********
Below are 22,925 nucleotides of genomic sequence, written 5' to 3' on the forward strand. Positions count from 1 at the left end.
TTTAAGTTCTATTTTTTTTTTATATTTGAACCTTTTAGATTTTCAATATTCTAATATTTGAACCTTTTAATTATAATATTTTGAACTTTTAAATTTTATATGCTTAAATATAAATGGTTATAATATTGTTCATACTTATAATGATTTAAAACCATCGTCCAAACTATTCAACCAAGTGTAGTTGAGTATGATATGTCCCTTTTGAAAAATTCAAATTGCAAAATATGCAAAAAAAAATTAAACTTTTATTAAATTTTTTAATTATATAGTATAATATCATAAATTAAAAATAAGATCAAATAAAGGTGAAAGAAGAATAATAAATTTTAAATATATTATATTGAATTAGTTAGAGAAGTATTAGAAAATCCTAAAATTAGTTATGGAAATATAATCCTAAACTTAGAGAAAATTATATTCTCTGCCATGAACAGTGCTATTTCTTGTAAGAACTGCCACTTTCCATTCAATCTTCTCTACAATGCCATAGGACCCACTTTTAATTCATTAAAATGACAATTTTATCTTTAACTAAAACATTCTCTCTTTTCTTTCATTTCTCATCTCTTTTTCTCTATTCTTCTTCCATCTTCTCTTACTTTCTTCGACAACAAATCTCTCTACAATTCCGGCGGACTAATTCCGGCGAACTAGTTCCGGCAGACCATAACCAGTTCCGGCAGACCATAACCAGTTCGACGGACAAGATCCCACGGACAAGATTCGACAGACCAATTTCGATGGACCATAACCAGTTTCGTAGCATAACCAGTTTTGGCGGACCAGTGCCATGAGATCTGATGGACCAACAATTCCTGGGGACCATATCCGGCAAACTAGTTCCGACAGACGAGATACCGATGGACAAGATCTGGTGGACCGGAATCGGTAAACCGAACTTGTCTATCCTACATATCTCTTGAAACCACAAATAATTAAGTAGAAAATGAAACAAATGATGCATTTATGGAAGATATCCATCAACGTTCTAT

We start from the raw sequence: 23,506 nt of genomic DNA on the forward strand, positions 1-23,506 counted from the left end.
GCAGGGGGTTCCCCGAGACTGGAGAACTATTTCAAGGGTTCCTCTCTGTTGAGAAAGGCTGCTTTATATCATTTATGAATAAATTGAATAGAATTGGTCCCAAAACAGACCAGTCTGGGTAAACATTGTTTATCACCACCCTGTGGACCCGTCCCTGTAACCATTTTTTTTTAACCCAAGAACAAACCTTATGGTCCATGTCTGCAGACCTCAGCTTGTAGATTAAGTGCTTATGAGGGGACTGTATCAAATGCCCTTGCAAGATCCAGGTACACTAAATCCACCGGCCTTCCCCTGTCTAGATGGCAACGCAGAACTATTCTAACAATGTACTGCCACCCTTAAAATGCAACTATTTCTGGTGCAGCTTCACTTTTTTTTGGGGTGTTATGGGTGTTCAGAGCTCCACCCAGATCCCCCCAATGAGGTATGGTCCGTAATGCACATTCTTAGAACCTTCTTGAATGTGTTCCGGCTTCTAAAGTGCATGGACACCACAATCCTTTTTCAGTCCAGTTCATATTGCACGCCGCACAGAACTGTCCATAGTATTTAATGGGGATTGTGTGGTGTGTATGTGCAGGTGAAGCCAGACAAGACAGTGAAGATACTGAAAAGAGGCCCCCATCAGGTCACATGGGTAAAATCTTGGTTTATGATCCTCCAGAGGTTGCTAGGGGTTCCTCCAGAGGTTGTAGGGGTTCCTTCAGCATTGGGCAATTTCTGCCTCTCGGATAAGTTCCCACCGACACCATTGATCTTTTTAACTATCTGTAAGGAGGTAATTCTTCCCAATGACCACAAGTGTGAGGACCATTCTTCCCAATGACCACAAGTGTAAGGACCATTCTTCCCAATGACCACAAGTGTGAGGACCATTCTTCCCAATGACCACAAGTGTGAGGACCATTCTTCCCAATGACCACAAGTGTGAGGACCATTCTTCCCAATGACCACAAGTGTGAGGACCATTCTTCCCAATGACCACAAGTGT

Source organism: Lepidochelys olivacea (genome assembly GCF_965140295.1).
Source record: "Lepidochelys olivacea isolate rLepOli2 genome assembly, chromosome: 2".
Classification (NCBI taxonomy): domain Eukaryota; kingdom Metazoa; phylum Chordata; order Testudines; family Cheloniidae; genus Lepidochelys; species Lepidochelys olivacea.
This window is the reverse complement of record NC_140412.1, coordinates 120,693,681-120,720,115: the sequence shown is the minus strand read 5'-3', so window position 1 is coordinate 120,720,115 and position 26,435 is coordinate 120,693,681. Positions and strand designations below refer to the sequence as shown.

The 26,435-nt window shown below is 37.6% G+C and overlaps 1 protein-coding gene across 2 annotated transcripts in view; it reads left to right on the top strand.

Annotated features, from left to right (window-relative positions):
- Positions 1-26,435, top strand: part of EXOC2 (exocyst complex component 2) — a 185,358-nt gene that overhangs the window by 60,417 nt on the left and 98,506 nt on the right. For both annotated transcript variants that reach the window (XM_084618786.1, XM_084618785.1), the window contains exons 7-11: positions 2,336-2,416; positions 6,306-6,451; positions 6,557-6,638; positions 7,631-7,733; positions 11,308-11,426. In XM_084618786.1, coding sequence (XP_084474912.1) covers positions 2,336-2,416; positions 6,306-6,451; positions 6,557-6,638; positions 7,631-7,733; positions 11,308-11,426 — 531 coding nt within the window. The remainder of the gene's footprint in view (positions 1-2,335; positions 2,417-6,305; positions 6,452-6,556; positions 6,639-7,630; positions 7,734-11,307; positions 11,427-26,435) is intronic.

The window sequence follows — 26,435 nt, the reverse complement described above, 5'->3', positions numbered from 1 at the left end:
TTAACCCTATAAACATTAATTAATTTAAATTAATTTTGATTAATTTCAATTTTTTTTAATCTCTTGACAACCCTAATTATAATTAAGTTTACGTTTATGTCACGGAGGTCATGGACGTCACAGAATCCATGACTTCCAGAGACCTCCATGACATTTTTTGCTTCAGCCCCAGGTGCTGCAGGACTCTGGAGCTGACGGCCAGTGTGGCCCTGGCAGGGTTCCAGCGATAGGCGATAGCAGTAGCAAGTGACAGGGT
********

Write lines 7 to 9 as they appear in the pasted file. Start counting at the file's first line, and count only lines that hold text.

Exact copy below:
Classification (NCBI taxonomy): domain Eukaryota; kingdom Metazoa; phylum Chordata; order Testudines; family Cheloniidae; genus Lepidochelys; species Lepidochelys olivacea.
This window is the reverse complement of record NC_140412.1, coordinates 120,693,681-120,720,115: the sequence shown is the minus strand read 5'-3', so window position 1 is coordinate 120,720,115 and position 26,435 is coordinate 120,693,681. Positions and strand designations below refer to the sequence as shown.

The 26,435-nt window shown below is 37.6% G+C and overlaps 1 protein-coding gene across 2 annotated transcripts in view; it reads left to right on the top strand.